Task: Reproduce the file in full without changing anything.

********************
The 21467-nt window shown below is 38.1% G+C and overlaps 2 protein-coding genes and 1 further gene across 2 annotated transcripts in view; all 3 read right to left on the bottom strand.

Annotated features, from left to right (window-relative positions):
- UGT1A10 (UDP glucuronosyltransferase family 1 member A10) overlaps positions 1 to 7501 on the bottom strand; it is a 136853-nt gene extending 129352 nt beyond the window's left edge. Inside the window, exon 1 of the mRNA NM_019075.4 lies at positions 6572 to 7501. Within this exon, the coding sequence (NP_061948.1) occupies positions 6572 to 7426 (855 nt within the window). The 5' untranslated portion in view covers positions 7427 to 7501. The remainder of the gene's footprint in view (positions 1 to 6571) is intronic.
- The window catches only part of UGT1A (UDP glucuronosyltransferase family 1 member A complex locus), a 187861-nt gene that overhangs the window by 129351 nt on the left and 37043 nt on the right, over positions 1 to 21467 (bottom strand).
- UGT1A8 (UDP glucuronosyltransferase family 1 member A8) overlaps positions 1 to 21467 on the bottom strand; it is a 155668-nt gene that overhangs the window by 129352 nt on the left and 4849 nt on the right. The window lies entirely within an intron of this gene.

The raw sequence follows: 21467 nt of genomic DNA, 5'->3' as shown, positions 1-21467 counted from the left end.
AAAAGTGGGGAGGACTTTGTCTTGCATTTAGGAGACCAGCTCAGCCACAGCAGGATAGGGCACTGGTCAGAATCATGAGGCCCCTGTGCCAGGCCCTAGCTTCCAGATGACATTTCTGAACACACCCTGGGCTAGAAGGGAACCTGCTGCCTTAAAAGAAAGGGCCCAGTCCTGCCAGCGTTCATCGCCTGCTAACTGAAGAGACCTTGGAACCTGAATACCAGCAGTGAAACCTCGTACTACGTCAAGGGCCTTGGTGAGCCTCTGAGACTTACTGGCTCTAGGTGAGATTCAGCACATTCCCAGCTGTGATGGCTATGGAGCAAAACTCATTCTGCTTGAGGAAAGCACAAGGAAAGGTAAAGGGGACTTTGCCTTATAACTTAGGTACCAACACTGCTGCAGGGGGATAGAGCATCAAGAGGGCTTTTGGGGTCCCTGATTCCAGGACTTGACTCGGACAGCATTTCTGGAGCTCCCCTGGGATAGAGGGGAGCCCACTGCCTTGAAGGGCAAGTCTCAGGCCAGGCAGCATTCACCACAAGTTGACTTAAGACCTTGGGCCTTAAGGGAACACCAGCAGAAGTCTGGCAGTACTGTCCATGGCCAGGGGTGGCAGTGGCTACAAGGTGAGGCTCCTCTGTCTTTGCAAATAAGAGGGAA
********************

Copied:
The 21467-nt window shown below is 38.1% G+C and overlaps 2 protein-coding genes and 1 further gene across 2 annotated transcripts in view; all 3 read right to left on the bottom strand.

Annotated features, from left to right (window-relative positions):
- UGT1A10 (UDP glucuronosyltransferase family 1 member A10) overlaps positions 1 to 7501 on the bottom strand; it is a 136853-nt gene extending 129352 nt beyond the window's left edge. Inside the window, exon 1 of the mRNA NM_019075.4 lies at positions 6572 to 7501. Within this exon, the coding sequence (NP_061948.1) occupies positions 6572 to 7426 (855 nt within the window). The 5' untranslated portion in view covers positions 7427 to 7501. The remainder of the gene's footprint in view (positions 1 to 6571) is intronic.
- The window catches only part of UGT1A (UDP glucuronosyltransferase family 1 member A complex locus), a 187861-nt gene that overhangs the window by 129351 nt on the left and 37043 nt on the right, over positions 1 to 21467 (bottom strand).
- UGT1A8 (UDP glucuronosyltransferase family 1 member A8) overlaps positions 1 to 21467 on the bottom strand; it is a 155668-nt gene that overhangs the window by 129352 nt on the left and 4849 nt on the right. The window lies entirely within an intron of this gene.

The raw sequence follows: 21467 nt of genomic DNA, 5'->3' as shown, positions 1-21467 counted from the left end.
AAAAGTGGGGAGGACTTTGTCTTGCATTTAGGAGACCAGCTCAGCCACAGCAGGATAGGGCACTGGTCAGAATCATGAGGCCCCTGTGCCAGGCCCTAGCTTCCAGATGACATTTCTGAACACACCCTGGGCTAGAAGGGAACCTGCTGCCTTAAAAGAAAGGGCCCAGTCCTGCCAGCGTTCATCGCCTGCTAACTGAAGAGACCTTGGAACCTGAATACCAGCAGTGAAACCTCGTACTACGTCAAGGGCCTTGGTGAGCCTCTGAGACTTACTGGCTCTAGGTGAGATTCAGCACATTCCCAGCTGTGATGGCTATGGAGCAAAACTCATTCTGCTTGAGGAAAGCACAAGGAAAGGTAAAGGGGACTTTGCCTTATAACTTAGGTACCAACACTGCTGCAGGGGGATAGAGCATCAAGAGGGCTTTTGGGGTCCCTGATTCCAGGACTTGACTCGGACAGCATTTCTGGAGCTCCCCTGGGATAGAGGGGAGCCCACTGCCTTGAAGGGCAAGTCTCAGGCCAGGCAGCATTCACCACAAGTTGACTTAAGACCTTGGGCCTTAAGGGAACACCAGCAGAAGTCTGGCAGTACTGTCCATGGCCAGGGGTGGCAGTGGCTACAAGGTGAGGCTCCTCTGTCTTTGCAAATAAGAGGGAA